But I knew Jon would never be okay with a homebirth, and since I was going to need his help getting through the pain of a drug-free labor even in a hospital setting, having him on board was critical. Two, what was my OBGYN going to do when suddenly the woman who was all EPIDURAL ON THE ROCKS, PLEASE! suddenly starting asking about the c-section rate at the hospital, and what was her policy on episiotomies? And this? And that? And, what do you know, she started fidgeting nervously, biting her lower lip, subtly shaking her head, and that was the quickest check-up I’d had the whole pregnancy!

Now, I really like my OBGYN. She’s the complete opposite of me, very cheery and all smiles, and I bet she was popular in high school, as in, when she thinks back on those four years she doesn’t SHIT HER PANTS like I do. And instead of writing her off as someone who would purposefully stand in the way of a natural childbirth and seeking out another doctor or midwife at such a late date, I decided to give her the benefit of the doubt.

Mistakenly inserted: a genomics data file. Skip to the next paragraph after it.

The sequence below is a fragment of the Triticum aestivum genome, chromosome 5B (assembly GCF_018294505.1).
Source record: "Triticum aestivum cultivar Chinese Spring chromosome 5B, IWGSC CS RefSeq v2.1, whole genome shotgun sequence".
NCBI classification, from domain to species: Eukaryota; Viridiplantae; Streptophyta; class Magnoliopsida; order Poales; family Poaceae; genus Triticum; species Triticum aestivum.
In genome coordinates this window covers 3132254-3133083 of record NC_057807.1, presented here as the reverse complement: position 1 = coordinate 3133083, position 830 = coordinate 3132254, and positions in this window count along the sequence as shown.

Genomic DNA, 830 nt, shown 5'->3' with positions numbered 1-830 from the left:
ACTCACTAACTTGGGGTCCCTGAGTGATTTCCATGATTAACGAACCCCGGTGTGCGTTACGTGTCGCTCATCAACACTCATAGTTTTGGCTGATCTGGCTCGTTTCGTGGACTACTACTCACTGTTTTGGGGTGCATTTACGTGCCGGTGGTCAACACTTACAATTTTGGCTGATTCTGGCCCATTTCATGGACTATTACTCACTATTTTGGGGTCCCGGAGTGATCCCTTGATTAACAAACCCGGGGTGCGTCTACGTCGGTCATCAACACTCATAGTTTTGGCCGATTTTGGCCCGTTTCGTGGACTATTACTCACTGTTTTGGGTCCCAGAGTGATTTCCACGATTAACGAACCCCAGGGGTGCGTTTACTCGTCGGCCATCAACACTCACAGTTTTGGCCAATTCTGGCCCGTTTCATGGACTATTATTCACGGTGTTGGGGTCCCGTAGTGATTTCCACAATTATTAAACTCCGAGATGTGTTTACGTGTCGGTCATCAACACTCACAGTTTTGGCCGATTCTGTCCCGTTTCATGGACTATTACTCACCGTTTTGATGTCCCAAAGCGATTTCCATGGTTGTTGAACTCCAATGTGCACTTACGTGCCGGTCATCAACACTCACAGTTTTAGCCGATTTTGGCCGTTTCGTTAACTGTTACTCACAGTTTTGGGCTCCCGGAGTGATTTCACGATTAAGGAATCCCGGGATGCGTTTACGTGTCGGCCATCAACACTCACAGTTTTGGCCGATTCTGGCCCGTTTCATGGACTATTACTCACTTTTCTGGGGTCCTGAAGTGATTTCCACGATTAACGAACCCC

And I’m glad I did, because she did nothing but encourage my plans throughout the subsequent check-ups.

And hoo-boy, there was planning. Because if I was remembering correctly there was a point in my labor with Leta when the pain had become so unbearable that I think I may have actually died, gone to Hell, and when Satan saw that it was me he was all, no, no, no, not that woman, I am not about to spend eternity with someone so crass that they would casually talk about duck farts while I’m eating small children for breakfast. Send her back!